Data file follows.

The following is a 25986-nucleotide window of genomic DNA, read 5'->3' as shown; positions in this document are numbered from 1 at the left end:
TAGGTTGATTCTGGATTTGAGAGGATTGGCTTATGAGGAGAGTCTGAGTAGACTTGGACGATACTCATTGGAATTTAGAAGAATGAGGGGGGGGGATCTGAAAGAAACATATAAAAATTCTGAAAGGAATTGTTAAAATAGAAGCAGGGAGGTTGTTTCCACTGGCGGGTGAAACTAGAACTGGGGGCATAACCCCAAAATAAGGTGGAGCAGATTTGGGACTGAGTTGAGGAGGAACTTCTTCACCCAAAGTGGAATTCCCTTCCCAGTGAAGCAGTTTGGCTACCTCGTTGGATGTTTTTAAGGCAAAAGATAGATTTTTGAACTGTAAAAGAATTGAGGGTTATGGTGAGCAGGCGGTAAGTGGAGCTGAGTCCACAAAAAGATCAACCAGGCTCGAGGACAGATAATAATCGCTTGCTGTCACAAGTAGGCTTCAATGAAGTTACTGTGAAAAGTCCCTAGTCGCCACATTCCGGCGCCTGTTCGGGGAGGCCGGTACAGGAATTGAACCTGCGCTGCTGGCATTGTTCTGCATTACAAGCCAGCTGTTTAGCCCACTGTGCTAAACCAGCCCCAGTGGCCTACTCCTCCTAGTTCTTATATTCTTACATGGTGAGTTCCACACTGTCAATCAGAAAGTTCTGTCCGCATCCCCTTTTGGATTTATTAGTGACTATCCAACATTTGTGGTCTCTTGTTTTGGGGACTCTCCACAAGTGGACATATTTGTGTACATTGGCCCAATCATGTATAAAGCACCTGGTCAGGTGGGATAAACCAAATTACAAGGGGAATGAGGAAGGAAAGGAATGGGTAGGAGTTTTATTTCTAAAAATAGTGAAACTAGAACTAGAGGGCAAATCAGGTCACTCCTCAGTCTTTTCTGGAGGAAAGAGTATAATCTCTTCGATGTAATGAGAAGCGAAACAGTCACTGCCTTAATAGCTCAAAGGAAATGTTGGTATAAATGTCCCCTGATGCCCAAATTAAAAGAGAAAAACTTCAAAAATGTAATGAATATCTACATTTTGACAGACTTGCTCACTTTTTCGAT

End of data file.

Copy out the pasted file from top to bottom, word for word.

The following is a 25986-nucleotide window of genomic DNA, read 5'->3' as shown; positions in this document are numbered from 1 at the left end:
TAGGTTGATTCTGGATTTGAGAGGATTGGCTTATGAGGAGAGTCTGAGTAGACTTGGACGATACTCATTGGAATTTAGAAGAATGAGGGGGGGGGATCTGAAAGAAACATATAAAAATTCTGAAAGGAATTGTTAAAATAGAAGCAGGGAGGTTGTTTCCACTGGCGGGTGAAACTAGAACTGGGGGCATAACCCCAAAATAAGGTGGAGCAGATTTGGGACTGAGTTGAGGAGGAACTTCTTCACCCAAAGTGGAATTCCCTTCCCAGTGAAGCAGTTTGGCTACCTCGTTGGATGTTTTTAAGGCAAAAGATAGATTTTTGAACTGTAAAAGAATTGAGGGTTATGGTGAGCAGGCGGTAAGTGGAGCTGAGTCCACAAAAAGATCAACCAGGCTCGAGGACAGATAATAATCGCTTGCTGTCACAAGTAGGCTTCAATGAAGTTACTGTGAAAAGTCCCTAGTCGCCACATTCCGGCGCCTGTTCGGGGAGGCCGGTACAGGAATTGAACCTGCGCTGCTGGCATTGTTCTGCATTACAAGCCAGCTGTTTAGCCCACTGTGCTAAACCAGCCCCAGTGGCCTACTCCTCCTAGTTCTTATATTCTTACATGGTGAGTTCCACACTGTCAATCAGAAAGTTCTGTCCGCATCCCCTTTTGGATTTATTAGTGACTATCCAACATTTGTGGTCTCTTGTTTTGGGGACTCTCCACAAGTGGACATATTTGTGTACATTGGCCCAATCATGTATAAAGCACCTGGTCAGGTGGGATAAACCAAATTACAAGGGGAATGAGGAAGGAAAGGAATGGGTAGGAGTTTTATTTCTAAAAATAGTGAAACTAGAACTAGAGGGCAAATCAGGTCACTCCTCAGTCTTTTCTGGAGGAAAGAGTATAATCTCTTCGATGTAATGAGAAGCGAAACAGTCACTGCCTTAATAGCTCAAAGGAAATGTTGGTATAAATGTCCCCTGATGCCCAAATTAAAAGAGAAAAACTTCAAAAATGTAATGAATATCTACATTTTGACAGACTTGCTCACTTTTTCGAT